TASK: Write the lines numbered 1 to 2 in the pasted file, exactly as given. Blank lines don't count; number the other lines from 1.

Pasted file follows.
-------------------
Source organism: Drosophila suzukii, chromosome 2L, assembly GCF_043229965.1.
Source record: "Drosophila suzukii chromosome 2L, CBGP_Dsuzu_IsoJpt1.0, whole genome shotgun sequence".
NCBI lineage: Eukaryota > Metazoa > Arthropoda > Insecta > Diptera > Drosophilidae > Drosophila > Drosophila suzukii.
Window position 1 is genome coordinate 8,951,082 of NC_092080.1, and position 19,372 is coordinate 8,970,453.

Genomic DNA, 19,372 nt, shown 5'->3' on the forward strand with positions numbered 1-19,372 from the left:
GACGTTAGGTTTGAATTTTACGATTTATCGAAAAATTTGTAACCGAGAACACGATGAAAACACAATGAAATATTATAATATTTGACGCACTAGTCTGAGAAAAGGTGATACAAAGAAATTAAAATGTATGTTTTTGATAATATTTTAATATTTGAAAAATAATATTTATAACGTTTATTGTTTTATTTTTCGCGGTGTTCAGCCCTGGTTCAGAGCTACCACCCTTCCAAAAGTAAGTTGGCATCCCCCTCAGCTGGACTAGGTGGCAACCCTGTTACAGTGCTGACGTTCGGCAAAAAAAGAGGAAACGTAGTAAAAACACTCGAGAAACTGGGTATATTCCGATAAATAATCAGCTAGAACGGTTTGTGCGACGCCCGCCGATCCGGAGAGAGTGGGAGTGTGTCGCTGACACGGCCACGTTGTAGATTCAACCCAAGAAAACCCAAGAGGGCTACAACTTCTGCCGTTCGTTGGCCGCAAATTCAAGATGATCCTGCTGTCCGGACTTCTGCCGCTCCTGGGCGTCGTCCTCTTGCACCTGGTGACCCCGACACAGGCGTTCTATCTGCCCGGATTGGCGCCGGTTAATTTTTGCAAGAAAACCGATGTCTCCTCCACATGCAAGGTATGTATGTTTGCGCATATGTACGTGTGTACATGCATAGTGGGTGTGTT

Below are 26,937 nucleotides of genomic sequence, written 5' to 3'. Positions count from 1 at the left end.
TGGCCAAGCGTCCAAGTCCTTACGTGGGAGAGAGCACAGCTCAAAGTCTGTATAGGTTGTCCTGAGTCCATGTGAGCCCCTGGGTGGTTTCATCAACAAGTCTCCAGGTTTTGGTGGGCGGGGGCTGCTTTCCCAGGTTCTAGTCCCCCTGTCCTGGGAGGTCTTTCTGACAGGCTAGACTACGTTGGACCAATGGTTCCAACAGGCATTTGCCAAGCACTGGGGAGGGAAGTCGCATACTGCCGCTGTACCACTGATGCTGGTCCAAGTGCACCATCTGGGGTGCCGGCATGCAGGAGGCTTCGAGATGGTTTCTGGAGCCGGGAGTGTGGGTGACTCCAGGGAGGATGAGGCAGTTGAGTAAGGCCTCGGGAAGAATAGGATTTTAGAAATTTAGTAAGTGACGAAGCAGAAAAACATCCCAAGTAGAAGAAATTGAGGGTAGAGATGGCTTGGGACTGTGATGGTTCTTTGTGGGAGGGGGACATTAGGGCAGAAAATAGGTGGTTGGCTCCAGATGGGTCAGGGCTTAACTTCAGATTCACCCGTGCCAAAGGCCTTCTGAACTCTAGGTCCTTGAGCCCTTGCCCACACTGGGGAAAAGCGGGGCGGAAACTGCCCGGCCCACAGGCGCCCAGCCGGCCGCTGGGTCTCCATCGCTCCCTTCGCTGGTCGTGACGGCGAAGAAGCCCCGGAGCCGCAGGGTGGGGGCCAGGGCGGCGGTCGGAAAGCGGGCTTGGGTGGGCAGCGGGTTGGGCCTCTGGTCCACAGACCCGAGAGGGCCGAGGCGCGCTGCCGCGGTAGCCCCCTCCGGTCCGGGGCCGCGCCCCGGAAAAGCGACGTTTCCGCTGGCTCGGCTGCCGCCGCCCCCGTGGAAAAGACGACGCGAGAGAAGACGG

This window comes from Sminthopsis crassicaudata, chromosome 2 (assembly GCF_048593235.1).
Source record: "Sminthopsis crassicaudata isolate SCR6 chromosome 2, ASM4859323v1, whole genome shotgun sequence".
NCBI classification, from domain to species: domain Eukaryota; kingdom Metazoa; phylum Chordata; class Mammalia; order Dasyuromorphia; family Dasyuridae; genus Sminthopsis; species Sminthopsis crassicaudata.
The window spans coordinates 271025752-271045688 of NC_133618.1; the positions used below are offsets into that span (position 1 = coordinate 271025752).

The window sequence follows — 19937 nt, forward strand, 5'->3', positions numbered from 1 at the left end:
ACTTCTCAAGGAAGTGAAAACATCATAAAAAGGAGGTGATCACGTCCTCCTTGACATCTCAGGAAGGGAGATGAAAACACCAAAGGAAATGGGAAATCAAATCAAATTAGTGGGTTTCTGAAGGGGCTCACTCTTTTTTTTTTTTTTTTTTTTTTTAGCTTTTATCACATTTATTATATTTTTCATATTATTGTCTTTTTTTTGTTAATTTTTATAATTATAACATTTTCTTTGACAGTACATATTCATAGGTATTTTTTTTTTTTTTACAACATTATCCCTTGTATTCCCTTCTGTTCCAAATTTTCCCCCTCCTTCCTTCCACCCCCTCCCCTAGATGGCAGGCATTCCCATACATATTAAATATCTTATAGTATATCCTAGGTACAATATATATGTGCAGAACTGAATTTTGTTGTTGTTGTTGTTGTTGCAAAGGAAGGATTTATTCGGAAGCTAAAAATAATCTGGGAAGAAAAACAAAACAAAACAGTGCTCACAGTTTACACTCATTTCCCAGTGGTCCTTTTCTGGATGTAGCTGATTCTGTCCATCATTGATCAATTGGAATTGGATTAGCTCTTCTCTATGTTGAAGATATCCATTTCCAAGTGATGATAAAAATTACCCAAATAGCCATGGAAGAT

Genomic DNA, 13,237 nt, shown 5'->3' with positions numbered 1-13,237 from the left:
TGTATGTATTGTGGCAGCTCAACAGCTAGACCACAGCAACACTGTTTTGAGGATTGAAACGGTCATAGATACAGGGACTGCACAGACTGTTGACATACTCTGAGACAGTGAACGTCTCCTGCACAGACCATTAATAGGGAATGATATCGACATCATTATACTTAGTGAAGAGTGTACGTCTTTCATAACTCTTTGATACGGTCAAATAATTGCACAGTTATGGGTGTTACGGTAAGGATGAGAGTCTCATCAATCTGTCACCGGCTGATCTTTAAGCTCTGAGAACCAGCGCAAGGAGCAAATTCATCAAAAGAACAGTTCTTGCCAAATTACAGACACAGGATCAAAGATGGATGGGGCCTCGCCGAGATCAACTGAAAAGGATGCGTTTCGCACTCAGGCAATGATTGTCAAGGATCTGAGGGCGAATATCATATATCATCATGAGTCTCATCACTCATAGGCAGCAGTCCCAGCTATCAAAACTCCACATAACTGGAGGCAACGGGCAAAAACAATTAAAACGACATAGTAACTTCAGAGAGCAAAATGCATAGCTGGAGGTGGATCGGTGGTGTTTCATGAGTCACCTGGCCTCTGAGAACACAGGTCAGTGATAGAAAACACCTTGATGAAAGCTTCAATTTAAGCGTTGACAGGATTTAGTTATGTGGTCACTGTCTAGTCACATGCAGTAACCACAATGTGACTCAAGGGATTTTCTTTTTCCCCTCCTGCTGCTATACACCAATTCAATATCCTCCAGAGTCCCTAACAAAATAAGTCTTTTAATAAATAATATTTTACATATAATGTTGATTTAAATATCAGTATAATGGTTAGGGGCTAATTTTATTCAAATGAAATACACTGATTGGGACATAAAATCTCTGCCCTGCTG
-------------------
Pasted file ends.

Source organism: Drosophila suzukii, chromosome 2L, assembly GCF_043229965.1.
Source record: "Drosophila suzukii chromosome 2L, CBGP_Dsuzu_IsoJpt1.0, whole genome shotgun sequence".